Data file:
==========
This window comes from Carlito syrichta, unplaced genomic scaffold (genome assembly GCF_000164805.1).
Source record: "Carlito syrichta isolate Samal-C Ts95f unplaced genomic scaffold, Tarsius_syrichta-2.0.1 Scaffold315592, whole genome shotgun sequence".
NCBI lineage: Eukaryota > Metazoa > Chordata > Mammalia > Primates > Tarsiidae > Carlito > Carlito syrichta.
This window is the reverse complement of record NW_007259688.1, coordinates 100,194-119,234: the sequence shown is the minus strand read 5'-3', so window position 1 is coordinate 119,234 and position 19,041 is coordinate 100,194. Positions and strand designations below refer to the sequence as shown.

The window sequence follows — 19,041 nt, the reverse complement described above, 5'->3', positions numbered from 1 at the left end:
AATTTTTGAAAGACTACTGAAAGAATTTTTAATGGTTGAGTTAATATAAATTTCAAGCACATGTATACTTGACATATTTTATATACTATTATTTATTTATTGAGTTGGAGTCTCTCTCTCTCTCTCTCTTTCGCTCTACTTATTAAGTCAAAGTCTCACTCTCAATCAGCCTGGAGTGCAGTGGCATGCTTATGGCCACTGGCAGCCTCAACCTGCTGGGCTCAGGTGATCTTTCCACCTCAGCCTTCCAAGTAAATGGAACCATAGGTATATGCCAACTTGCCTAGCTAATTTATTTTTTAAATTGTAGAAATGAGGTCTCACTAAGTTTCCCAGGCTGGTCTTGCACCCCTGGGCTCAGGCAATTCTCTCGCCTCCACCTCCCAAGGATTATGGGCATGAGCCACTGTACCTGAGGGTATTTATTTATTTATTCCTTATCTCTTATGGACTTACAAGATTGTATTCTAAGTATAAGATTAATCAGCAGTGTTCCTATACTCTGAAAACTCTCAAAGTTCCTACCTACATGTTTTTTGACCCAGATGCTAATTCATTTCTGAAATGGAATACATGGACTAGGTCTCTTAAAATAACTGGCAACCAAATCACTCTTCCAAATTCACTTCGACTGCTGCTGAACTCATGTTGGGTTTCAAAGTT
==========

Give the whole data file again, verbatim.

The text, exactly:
This window comes from Carlito syrichta, unplaced genomic scaffold (genome assembly GCF_000164805.1).
Source record: "Carlito syrichta isolate Samal-C Ts95f unplaced genomic scaffold, Tarsius_syrichta-2.0.1 Scaffold315592, whole genome shotgun sequence".
NCBI lineage: Eukaryota > Metazoa > Chordata > Mammalia > Primates > Tarsiidae > Carlito > Carlito syrichta.
This window is the reverse complement of record NW_007259688.1, coordinates 100,194-119,234: the sequence shown is the minus strand read 5'-3', so window position 1 is coordinate 119,234 and position 19,041 is coordinate 100,194. Positions and strand designations below refer to the sequence as shown.

The window sequence follows — 19,041 nt, the reverse complement described above, 5'->3', positions numbered from 1 at the left end:
AATTTTTGAAAGACTACTGAAAGAATTTTTAATGGTTGAGTTAATATAAATTTCAAGCACATGTATACTTGACATATTTTATATACTATTATTTATTTATTGAGTTGGAGTCTCTCTCTCTCTCTCTCTTTCGCTCTACTTATTAAGTCAAAGTCTCACTCTCAATCAGCCTGGAGTGCAGTGGCATGCTTATGGCCACTGGCAGCCTCAACCTGCTGGGCTCAGGTGATCTTTCCACCTCAGCCTTCCAAGTAAATGGAACCATAGGTATATGCCAACTTGCCTAGCTAATTTATTTTTTAAATTGTAGAAATGAGGTCTCACTAAGTTTCCCAGGCTGGTCTTGCACCCCTGGGCTCAGGCAATTCTCTCGCCTCCACCTCCCAAGGATTATGGGCATGAGCCACTGTACCTGAGGGTATTTATTTATTTATTCCTTATCTCTTATGGACTTACAAGATTGTATTCTAAGTATAAGATTAATCAGCAGTGTTCCTATACTCTGAAAACTCTCAAAGTTCCTACCTACATGTTTTTTGACCCAGATGCTAATTCATTTCTGAAATGGAATACATGGACTAGGTCTCTTAAAATAACTGGCAACCAAATCACTCTTCCAAATTCACTTCGACTGCTGCTGAACTCATGTTGGGTTTCAAAGTT